• Just boil the rice, don’t bother trying to microwave rice for this.
  • No matter how much you think it might be nice, don’t boil the rice in the milk…let the rice cook in the flavoured water first…
  • Baking the sweet rice resulted in a lovely colour and hint of caramel flavour. Yum.
  • It might be interesting to try this with more coconut milk, or the coconut flavoured milks that are now available. Or putting in bits of coconut.
  • Many recipes use a whole tin of condensed milk, but Mom insisted that only half tin was necessary. It was sweet enough for our taste, but bear that in mind if you want it sweeter, and especially if you want to serve it cold, where increased sweetness might be necessary.

So, how did we make this?



  • 1 cup (basmati) rice
  • 2 sticks cinnamon
  • 6 cloves
  • 6 elaichi (cardamom) pods
  • pinch of salt
  • 6 cups liquid
    • about 200 g (half tin) of condensed milk
    • about 400g (1 tin) of evaporated milk
    • coconut milk powder to taste (maybe 5 tablespoons, or more, or half a tin of coconut milk)
    • water to make up the rest of 6 cups of liquid


1. Put rice, water, salt and spices in a pot. Let soak for at least half hour.

2. Add coconut milk to the pot and boil rice until cooked (but not necessarily mushy). Take off heat.

3. Add evaporated and condensed milks, STIR VERY WELL UNTIL DISSOLVED. Add more water if necessary.

4. Pour rice mixture into a greased oven-safe dish. Cover tightly with foil.

Bake in 350 deg C oven (stirring occasionally) until rice soft and liquid mostly absorbed.

Enjoy! Especially the brown bits. The flavours will be subtle, not necessarily overpowering with coconut or any of the individual spices, but the overall taste will be more complex than a regular sweet rice dish. So I thought anyway…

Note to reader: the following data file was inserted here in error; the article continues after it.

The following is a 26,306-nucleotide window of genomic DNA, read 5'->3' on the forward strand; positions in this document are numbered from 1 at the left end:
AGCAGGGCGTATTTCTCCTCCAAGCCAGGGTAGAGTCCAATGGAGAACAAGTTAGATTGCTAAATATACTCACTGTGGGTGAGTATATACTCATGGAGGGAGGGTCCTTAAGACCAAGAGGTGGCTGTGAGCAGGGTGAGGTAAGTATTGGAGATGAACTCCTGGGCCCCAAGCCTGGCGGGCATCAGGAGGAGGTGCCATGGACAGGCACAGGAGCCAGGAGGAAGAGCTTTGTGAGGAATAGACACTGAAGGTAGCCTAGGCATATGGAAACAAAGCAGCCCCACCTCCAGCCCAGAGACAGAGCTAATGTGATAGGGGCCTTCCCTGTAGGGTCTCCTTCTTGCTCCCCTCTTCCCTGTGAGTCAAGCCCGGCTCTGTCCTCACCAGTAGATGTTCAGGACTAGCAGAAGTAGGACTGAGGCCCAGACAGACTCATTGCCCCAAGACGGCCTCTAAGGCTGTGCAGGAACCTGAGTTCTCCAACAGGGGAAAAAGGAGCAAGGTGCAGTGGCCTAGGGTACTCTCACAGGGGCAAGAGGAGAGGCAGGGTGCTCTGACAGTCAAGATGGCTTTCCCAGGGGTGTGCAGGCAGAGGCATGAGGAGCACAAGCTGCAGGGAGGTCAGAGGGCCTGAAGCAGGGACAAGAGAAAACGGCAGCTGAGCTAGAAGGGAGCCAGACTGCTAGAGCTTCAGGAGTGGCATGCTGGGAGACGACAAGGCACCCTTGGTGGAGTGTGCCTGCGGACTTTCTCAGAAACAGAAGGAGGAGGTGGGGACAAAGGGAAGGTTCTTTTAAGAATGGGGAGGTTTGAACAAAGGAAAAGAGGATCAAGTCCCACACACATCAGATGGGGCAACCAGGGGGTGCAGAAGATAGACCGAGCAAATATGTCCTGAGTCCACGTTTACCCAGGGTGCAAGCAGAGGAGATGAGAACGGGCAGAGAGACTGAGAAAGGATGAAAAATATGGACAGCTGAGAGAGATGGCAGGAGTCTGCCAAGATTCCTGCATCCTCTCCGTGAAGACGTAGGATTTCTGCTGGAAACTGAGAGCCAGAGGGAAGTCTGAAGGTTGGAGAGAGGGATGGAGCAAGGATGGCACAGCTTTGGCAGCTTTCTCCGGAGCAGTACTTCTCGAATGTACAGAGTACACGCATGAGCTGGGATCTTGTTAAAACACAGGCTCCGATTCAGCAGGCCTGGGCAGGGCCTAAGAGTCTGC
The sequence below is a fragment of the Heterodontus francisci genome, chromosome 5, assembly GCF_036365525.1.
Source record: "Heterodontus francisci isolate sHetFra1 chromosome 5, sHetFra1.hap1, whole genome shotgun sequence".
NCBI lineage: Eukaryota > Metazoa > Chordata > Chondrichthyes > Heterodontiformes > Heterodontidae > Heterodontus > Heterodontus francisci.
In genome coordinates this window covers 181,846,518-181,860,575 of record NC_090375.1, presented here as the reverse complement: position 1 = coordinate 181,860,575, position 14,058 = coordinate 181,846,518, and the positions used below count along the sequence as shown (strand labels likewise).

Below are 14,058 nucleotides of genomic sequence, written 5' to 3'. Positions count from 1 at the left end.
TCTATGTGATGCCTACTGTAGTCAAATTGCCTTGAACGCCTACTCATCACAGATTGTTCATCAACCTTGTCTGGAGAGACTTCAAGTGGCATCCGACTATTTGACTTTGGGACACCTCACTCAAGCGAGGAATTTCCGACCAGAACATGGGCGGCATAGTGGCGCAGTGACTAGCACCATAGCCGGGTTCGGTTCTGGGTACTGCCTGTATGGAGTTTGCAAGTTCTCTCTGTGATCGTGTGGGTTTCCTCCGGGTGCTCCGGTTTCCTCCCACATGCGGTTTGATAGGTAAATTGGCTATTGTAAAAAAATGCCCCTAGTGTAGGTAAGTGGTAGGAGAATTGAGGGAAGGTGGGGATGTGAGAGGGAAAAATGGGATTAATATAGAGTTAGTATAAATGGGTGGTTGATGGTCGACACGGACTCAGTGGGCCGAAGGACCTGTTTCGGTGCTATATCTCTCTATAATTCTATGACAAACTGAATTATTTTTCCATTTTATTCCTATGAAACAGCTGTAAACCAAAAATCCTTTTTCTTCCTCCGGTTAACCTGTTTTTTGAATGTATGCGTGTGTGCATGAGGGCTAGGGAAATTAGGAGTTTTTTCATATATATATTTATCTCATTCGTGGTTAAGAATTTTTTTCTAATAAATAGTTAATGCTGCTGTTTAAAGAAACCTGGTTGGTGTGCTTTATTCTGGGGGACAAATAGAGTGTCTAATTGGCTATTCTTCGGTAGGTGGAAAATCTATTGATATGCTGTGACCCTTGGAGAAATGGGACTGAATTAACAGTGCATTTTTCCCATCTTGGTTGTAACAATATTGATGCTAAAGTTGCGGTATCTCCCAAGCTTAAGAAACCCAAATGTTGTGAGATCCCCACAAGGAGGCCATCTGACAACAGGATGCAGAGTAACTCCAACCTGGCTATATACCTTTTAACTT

Fresh Carite!


Does that sound familiar? One of the benefits of living on an island is the availability of fresh fish. In Trinidad and Tobago, even if you live 10 minutes from the coast and a fish market, the fresh fish will come to you, straight from the sea. Fish is sold from vans which go through our village, very often driven by the fisherman himself. Fish vans come equipped with a loudspeaker set up, so that they can announce themselves, and more importantly, their offerings for the morning. So, some mornings, the loud sing-song of the fish-van might very well declare that “Carite, Fry-Dry, Cro-Cro and big big Shrimp” are available. Other mornings, you might hear “Fresh Cro-Cro, Salmon, Red-Fish” etc. Always sung loudly!

I don’t know if the fish van system works in other islands in the Caribbean, but it is a daily feature of life in our part of the world. We’re close enough to several fishing areas on the Central West Coast of Trinidad to be assured that the fish really is fresh. Of course, vans going through the villages and towns selling things is a typical T&T practice.

Raw Carite (fish)

You remember, of course, that we get hot bread and pastries from our Bread Vans. And we have market vans too, selling produce. Many of the original Syrian immigrants to T&T (like my grandfather) made a good living going all over the country selling cloth. Just yesterday, the parents were approached by Venenzuelans selling household wares out of a vehicle going along our road.

The fish we bought today, was Carite. One of my favourite fishes, which is lovely when hot from the oil. It was bought this morning, seasoned up (green seasoning etc) and left to marinate until just before we broke fast at sunset. Carite¬†is Cero Mackerel or Scomberomorus regalis¬†and is found exclusively in the Western Atlantic Ocean and part of the Caribbean Sea. I posted some photos of the fish when raw, and with the head and tail. Those parts are premium cuts for some people…me, I stick to the flesh.

Small shrimp, fried


It is white when cooked, moist and a bit sweet. Lovely fried, or curried. Carite seems to be the Spanish name, although we pronounce it “CAA-REET”. Today, we ate it with fried rice and a potato salad, but it is equally good with rice and dhal. The fish was coated in cornmeal and flour, and deep-fried to golden-brown. So very good.